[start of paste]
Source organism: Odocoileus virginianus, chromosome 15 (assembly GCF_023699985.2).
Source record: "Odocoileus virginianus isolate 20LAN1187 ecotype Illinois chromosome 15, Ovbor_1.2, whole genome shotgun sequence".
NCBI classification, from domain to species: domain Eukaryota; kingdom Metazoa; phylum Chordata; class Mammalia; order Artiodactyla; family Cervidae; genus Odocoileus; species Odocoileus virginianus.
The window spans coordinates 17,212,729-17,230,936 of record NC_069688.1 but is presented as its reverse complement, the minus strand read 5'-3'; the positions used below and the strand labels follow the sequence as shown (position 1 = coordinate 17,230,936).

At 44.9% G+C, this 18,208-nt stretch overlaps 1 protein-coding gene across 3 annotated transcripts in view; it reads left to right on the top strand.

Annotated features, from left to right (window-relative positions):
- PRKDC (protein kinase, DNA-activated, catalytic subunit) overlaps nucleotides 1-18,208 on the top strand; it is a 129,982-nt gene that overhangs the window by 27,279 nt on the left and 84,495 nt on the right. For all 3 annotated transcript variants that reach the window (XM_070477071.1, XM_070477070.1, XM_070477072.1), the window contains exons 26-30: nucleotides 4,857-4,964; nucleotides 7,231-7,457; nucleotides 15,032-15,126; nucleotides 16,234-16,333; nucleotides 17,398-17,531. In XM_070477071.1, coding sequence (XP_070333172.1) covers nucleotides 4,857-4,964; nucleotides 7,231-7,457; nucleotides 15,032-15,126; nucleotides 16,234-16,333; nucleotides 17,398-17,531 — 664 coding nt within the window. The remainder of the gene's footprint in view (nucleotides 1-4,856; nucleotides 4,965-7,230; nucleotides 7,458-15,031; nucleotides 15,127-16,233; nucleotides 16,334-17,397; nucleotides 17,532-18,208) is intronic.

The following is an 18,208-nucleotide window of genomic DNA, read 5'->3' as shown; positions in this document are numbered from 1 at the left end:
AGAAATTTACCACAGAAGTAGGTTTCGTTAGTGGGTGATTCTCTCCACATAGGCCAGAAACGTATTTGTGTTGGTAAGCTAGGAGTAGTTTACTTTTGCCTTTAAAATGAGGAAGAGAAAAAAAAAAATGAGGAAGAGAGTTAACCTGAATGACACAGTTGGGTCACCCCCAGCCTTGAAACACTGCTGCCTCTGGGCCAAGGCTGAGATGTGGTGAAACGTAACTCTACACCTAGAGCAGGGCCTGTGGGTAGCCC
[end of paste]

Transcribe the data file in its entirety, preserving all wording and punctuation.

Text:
Source organism: Odocoileus virginianus, chromosome 15 (assembly GCF_023699985.2).
Source record: "Odocoileus virginianus isolate 20LAN1187 ecotype Illinois chromosome 15, Ovbor_1.2, whole genome shotgun sequence".
NCBI classification, from domain to species: domain Eukaryota; kingdom Metazoa; phylum Chordata; class Mammalia; order Artiodactyla; family Cervidae; genus Odocoileus; species Odocoileus virginianus.
The window spans coordinates 17,212,729-17,230,936 of record NC_069688.1 but is presented as its reverse complement, the minus strand read 5'-3'; the positions used below and the strand labels follow the sequence as shown (position 1 = coordinate 17,230,936).

At 44.9% G+C, this 18,208-nt stretch overlaps 1 protein-coding gene across 3 annotated transcripts in view; it reads left to right on the top strand.

Annotated features, from left to right (window-relative positions):
- PRKDC (protein kinase, DNA-activated, catalytic subunit) overlaps nucleotides 1-18,208 on the top strand; it is a 129,982-nt gene that overhangs the window by 27,279 nt on the left and 84,495 nt on the right. For all 3 annotated transcript variants that reach the window (XM_070477071.1, XM_070477070.1, XM_070477072.1), the window contains exons 26-30: nucleotides 4,857-4,964; nucleotides 7,231-7,457; nucleotides 15,032-15,126; nucleotides 16,234-16,333; nucleotides 17,398-17,531. In XM_070477071.1, coding sequence (XP_070333172.1) covers nucleotides 4,857-4,964; nucleotides 7,231-7,457; nucleotides 15,032-15,126; nucleotides 16,234-16,333; nucleotides 17,398-17,531 — 664 coding nt within the window. The remainder of the gene's footprint in view (nucleotides 1-4,856; nucleotides 4,965-7,230; nucleotides 7,458-15,031; nucleotides 15,127-16,233; nucleotides 16,334-17,397; nucleotides 17,532-18,208) is intronic.

The following is an 18,208-nucleotide window of genomic DNA, read 5'->3' as shown; positions in this document are numbered from 1 at the left end:
AGAAATTTACCACAGAAGTAGGTTTCGTTAGTGGGTGATTCTCTCCACATAGGCCAGAAACGTATTTGTGTTGGTAAGCTAGGAGTAGTTTACTTTTGCCTTTAAAATGAGGAAGAGAAAAAAAAAAATGAGGAAGAGAGTTAACCTGAATGACACAGTTGGGTCACCCCCAGCCTTGAAACACTGCTGCCTCTGGGCCAAGGCTGAGATGTGGTGAAACGTAACTCTACACCTAGAGCAGGGCCTGTGGGTAGCCC